This 1950’s brick rambler was purchased by new Seattle residents’, who sought to give it a much-needed update better suited to contemporary living and their work-from-home lifestyle. Moving from LA, the couple also wanted the new design to reflect the brightness of the Southern California aesthetic and their unique personal style.
The project focused on opening up the staircase, correcting an impractical circular hallway, and finding a way to make the home more welcoming. The clients also wanted to have a central statement piece which was an opportunity to showcase the existing stairs by incorporating a sculptural screen wall.
While beautiful on its own, the new screen wall is visible from several rooms and directions- both hiding and revealing other spaces at the same time. Box elements within the wall repeat from the living area through the dining room and into the kitchen connecting the three spaces. These boxes offer shelving elements for house plants, favorite art objects or handmade creations.
To open up the space and better allow for entertaining, a wall was removed between the dining room and kitchen. Red oak paneling on the ceiling creates a subtle distinction between the two areas. Within the kitchen there is a mix of open and closed cabinetry throughout, blending the wood paneling and dark blue tones.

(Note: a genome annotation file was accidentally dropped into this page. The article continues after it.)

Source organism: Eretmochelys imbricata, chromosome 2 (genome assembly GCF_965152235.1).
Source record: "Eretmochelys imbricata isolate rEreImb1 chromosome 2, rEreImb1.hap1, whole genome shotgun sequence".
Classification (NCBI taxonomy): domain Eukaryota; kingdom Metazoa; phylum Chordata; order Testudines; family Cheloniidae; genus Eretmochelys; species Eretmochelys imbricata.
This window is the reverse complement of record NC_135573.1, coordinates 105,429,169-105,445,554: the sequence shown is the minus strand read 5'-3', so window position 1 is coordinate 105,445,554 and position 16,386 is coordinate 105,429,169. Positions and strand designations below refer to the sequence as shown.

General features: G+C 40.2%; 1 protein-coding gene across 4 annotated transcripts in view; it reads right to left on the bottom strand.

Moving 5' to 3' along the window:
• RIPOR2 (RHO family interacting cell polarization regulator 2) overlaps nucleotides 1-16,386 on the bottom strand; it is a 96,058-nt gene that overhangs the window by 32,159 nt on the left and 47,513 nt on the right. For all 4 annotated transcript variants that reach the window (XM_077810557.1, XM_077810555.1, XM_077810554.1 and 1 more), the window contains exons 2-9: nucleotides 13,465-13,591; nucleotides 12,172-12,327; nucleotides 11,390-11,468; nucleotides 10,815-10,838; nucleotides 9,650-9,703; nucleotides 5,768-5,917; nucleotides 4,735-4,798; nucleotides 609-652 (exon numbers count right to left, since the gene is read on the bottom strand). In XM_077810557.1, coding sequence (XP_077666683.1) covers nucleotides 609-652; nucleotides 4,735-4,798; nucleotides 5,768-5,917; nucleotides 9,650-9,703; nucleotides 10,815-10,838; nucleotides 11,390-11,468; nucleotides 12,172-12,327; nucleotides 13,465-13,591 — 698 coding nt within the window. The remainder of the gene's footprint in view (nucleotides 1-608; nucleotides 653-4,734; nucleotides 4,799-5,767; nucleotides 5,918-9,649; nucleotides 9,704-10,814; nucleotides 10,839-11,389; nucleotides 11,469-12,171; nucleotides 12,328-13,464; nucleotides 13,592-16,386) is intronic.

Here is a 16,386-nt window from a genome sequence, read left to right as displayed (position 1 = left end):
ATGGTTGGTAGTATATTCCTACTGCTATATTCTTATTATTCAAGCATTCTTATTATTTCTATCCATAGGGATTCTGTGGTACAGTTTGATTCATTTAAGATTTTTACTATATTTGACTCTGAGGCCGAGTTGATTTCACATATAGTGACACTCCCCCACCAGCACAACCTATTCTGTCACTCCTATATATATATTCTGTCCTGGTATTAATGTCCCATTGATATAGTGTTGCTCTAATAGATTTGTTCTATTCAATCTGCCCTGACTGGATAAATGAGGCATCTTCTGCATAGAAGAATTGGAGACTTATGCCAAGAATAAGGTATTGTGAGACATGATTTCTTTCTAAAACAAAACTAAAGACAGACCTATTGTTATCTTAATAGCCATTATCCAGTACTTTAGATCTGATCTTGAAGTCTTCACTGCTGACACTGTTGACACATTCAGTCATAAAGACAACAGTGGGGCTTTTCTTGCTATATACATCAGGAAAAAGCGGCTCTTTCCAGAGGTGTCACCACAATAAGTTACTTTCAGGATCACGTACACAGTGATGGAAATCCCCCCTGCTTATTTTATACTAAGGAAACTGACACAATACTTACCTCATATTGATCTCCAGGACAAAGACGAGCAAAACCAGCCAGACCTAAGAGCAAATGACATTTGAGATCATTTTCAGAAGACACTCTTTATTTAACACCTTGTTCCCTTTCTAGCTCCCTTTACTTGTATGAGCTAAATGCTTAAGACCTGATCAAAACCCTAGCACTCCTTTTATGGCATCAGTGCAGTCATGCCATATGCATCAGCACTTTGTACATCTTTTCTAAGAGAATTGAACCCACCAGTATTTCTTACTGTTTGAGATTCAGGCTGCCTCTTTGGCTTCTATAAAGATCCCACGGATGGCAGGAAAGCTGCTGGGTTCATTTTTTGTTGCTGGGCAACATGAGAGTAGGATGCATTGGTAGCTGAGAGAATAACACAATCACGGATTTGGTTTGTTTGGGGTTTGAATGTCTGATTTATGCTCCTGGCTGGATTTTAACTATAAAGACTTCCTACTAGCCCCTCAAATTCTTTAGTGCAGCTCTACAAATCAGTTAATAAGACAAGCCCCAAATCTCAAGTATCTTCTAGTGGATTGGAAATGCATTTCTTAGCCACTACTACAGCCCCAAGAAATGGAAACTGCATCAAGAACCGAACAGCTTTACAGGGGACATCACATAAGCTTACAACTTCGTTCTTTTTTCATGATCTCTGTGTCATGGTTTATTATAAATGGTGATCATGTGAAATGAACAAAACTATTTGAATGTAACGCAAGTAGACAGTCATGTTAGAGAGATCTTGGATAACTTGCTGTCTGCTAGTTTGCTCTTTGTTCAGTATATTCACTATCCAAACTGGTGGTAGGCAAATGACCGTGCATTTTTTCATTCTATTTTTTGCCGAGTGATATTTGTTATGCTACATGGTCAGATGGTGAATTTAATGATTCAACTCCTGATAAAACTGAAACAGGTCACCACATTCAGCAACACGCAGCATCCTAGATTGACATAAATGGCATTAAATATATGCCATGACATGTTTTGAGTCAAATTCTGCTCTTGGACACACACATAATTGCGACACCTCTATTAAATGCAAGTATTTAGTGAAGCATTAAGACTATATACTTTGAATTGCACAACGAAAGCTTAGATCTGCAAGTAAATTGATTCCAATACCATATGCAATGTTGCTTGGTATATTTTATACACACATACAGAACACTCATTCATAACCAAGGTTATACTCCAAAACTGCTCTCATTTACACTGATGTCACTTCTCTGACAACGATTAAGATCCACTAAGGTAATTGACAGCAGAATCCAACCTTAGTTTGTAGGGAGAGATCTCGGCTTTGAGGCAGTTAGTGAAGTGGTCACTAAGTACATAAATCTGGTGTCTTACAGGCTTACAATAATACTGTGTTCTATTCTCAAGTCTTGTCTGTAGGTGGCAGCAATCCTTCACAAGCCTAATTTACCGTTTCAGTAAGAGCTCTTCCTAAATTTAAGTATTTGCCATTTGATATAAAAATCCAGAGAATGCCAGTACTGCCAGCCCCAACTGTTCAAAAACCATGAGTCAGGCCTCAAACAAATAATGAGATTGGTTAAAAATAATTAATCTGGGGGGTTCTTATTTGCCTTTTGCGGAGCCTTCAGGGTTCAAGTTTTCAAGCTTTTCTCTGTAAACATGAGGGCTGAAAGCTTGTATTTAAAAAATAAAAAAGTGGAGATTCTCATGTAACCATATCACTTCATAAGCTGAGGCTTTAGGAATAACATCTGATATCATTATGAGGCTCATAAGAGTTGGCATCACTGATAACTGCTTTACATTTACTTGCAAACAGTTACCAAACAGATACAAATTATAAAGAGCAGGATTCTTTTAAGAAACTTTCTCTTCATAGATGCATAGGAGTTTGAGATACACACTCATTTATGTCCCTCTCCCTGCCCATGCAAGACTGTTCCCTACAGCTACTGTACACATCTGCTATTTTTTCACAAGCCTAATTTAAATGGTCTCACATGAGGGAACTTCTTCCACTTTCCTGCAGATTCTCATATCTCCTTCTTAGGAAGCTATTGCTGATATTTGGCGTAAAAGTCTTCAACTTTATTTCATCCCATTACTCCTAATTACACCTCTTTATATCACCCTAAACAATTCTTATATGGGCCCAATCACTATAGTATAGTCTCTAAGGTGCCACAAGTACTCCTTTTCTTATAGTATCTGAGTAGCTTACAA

The bathroom also received a refreshing upgrade using herringbone patterned tile in the shower that mixes a soft blue with a pastel green. Open shelving to additional storage and picked up colors from the elements in other refinished spaces. In the hallway, each door was painted a different hue, creating both a fun wayfinding device and another way to infuse color into the home.
Repetitive shapes and materials intertwine between different rooms utilizing consistent colors, textures, and forms. The overall color palette for the remodel was derived from the clients’ personal artwork, making the home particularly meaningful to the client.